LONDON (Reuters) - Britain's opposition Labour Party is too weak to win a national election and should look to form an alliance with other smaller parties in order to have a chance of regaining power, a Labour-supporting think tank said on Tuesday.
Beset by internal rifts, the party has struggled to articulate a clear position on Brexit which it had campaigned against, giving Prime Minister Theresa May's ruling Conservatives a freer ride as she plots Britain's divorce from the EU.
Opinion polls consistently put Labour about 10 percentage points behind the Conservatives and if replicated at the next election due in 2020, Labour would win less than 200 seats in the 650-seat House of Commons for the first time since 1935, the left-wing Fabian Society said.
With polling in the past overstating Labour's popularity, it could actually win as few as 140 seats, the think tank, one of Labour's original founders, said in an analysis paper entitled "Stuck".
"For the time being Labour has no realistic chance of winning an election outright," said Fabian Society General Secretary Andrew Harrop.
"It is much more plausible to imagine a group of anti-Conservative parties securing sufficient votes to form a governing alliance ... although even this would still require a very large reversal in Labour's present fortunes."
Labour leader Jeremy Corbyn, a veteran socialist, was re-elected in September after a challenge from one of his lawmakers that exposed sharp divisions between the party's elected representatives and grassroots supporters.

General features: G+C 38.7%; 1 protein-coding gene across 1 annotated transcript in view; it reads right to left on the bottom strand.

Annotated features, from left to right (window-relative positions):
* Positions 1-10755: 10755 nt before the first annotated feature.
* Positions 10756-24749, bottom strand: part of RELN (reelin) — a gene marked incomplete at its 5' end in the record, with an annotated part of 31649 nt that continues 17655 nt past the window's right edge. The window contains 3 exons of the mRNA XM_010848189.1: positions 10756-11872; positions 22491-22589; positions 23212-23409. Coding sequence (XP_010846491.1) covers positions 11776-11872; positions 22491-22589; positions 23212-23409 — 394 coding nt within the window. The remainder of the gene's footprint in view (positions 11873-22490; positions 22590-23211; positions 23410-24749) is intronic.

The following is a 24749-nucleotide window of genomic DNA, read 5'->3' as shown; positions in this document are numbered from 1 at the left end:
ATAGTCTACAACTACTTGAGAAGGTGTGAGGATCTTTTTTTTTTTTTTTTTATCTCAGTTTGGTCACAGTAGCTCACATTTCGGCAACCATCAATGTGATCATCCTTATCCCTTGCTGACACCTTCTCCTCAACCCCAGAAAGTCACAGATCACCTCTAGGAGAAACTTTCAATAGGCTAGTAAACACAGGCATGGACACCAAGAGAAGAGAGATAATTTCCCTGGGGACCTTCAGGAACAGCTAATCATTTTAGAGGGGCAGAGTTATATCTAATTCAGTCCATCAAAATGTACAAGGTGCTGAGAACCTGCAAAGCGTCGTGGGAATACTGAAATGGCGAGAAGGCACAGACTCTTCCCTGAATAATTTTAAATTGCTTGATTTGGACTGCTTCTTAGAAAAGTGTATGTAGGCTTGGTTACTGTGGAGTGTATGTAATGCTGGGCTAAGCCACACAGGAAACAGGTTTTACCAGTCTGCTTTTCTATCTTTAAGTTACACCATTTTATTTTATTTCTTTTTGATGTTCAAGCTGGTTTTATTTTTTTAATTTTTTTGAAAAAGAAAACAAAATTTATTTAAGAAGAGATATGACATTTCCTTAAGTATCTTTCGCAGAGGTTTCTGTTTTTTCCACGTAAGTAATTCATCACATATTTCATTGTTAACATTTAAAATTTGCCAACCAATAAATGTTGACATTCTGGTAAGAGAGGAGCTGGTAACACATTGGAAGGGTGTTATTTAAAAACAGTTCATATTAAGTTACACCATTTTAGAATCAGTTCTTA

On Monday, the head of Britain's biggest trade union and Labour's largest financial backer was reported as saying he did not think Corbyn would seek to cling on to power if the party's opinion poll ratings were "still awful" in 2019.
Commentators say Labour's weakness is giving May breathing space on her plans for Brexit about which she has so far given few details.
It has also meant her attention has been on addressing divisions in her own party between those who want a "hard Brexit" with a focus on curbing immigration and those who want Britain to remain in the EU's single market.
However, despite its problems and the fact only half of those who voted for the party in 2015 say they support it today, the quirks of Britain's first-past-the-post electoral system mean Labour will not die out, Harrop said.
"Labour is too strong to be supplanted by another opposition party; and too weak to have any realistic chance of governing alone ... The question now is whether the party can move forward, not back?" he said.
Labour's poor ratings and a court battle over whether parliament's approval is needed to begin EU divorce talks have increased speculation that May, appointed prime minister after June's Brexit vote, could seek to boost her slim parliamentary majority by calling a snap vote.
Labour already face an upcoming electoral test after lawmaker and vocal Corbyn critic Jamie Reed, whose northern English constituency voted strongly in favour of Brexit, said he would step down this month.
In a December election for a vacant Conservative-held parliamentary seat, Labour slipped from second to fourth place.
The Fabian Society said Labour faced a "Brexit dilemma" with leave supporters flocking to May's Conservatives and remainers to the pro-EU Liberal Democrats.
"Labour needs to be the party for the millions of voters who were neither die-hard remainers nor leavers," said Harrop.
Reporting by Kylie MacLellan; editing by Michael Holden